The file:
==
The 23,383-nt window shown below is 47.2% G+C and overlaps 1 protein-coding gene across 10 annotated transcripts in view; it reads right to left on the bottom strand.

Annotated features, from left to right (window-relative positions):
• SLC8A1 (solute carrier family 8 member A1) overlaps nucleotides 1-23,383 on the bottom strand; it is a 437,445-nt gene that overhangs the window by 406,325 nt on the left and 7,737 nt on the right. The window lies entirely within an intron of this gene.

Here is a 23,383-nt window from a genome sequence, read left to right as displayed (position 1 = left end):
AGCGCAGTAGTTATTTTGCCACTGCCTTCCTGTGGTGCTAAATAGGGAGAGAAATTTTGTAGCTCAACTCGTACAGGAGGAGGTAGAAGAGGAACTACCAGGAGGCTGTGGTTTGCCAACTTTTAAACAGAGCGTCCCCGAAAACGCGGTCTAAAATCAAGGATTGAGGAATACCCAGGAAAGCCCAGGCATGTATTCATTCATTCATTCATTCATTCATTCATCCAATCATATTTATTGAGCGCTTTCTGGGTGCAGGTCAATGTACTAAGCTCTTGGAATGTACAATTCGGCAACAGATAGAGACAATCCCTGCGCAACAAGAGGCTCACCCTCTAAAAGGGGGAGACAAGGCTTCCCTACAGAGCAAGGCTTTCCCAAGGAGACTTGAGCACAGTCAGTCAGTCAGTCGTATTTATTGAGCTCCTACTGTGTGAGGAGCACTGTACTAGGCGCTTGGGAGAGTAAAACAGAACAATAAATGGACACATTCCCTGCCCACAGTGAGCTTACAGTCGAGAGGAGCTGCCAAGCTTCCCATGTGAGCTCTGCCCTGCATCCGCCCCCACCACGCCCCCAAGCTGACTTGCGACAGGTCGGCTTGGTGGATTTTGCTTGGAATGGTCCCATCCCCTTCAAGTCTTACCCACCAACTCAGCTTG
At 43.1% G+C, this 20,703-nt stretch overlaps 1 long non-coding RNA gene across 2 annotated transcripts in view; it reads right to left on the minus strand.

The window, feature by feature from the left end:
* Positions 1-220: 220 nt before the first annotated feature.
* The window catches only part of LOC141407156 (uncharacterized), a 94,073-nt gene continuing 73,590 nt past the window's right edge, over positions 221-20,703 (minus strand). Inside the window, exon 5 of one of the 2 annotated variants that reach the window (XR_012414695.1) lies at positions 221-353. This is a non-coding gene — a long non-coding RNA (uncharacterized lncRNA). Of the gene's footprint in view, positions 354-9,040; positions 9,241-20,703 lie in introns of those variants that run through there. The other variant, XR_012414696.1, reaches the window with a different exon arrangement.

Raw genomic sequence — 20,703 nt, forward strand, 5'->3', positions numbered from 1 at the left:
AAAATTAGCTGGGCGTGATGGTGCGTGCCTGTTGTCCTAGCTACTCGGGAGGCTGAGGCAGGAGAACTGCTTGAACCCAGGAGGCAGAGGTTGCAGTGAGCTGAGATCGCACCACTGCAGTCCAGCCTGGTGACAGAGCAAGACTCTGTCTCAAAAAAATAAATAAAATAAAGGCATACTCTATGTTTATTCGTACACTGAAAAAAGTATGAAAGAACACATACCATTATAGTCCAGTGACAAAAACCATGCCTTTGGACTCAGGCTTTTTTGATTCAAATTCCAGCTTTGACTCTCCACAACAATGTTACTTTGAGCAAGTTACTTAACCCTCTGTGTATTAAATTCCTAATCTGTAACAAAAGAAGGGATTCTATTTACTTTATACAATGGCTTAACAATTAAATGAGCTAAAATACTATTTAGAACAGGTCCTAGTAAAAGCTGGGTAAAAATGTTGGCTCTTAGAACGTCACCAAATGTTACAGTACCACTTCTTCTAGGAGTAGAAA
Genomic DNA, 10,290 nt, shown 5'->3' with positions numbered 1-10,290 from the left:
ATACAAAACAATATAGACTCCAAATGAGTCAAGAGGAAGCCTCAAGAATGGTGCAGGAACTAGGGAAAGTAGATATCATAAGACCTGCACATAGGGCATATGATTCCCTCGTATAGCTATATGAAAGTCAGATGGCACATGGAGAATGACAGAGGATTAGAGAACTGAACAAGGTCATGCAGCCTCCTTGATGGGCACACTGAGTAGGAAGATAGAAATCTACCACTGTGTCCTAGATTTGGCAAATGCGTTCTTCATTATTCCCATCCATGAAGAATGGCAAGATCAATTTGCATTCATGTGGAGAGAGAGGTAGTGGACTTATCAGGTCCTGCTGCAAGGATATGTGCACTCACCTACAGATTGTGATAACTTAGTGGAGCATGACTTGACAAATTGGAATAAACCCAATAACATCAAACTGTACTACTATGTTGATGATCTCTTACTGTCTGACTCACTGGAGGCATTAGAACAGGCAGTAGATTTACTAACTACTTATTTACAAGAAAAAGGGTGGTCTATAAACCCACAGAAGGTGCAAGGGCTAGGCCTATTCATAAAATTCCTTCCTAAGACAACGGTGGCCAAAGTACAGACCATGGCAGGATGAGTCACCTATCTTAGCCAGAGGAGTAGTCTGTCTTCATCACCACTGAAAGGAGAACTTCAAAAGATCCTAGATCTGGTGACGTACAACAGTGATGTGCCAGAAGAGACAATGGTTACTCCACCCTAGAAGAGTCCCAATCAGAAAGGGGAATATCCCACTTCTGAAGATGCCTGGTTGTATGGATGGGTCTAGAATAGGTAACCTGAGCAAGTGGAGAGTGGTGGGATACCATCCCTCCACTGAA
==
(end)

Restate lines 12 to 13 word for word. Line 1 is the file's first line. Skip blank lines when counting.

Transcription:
Genomic DNA, 10,290 nt, shown 5'->3' with positions numbered 1-10,290 from the left:
ATACAAAACAATATAGACTCCAAATGAGTCAAGAGGAAGCCTCAAGAATGGTGCAGGAACTAGGGAAAGTAGATATCATAAGACCTGCACATAGGGCATATGATTCCCTCGTATAGCTATATGAAAGTCAGATGGCACATGGAGAATGACAGAGGATTAGAGAACTGAACAAGGTCATGCAGCCTCCTTGATGGGCACACTGAGTAGGAAGATAGAAATCTACCACTGTGTCCTAGATTTGGCAAATGCGTTCTTCATTATTCCCATCCATGAAGAATGGCAAGATCAATTTGCATTCATGTGGAGAGAGAGGTAGTGGACTTATCAGGTCCTGCTGCAAGGATATGTGCACTCACCTACAGATTGTGATAACTTAGTGGAGCATGACTTGACAAATTGGAATAAACCCAATAACATCAAACTGTACTACTATGTTGATGATCTCTTACTGTCTGACTCACTGGAGGCATTAGAACAGGCAGTAGATTTACTAACTACTTATTTACAAGAAAAAGGGTGGTCTATAAACCCACAGAAGGTGCAAGGGCTAGGCCTATTCATAAAATTCCTTCCTAAGACAACGGTGGCCAAAGTACAGACCATGGCAGGATGAGTCACCTATCTTAGCCAGAGGAGTAGTCTGTCTTCATCACCACTGAAAGGAGAACTTCAAAAGATCCTAGATCTGGTGACGTACAACAGTGATGTGCCAGAAGAGACAATGGTTACTCCACCCTAGAAGAGTCCCAATCAGAAAGGGGAATATCCCACTTCTGAAGATGCCTGGTTGTATGGATGGGTCTAGAATAGGTAACCTGAGCAAGTGGAGAGTGGTGGGATACCATCCCTCCACTGAA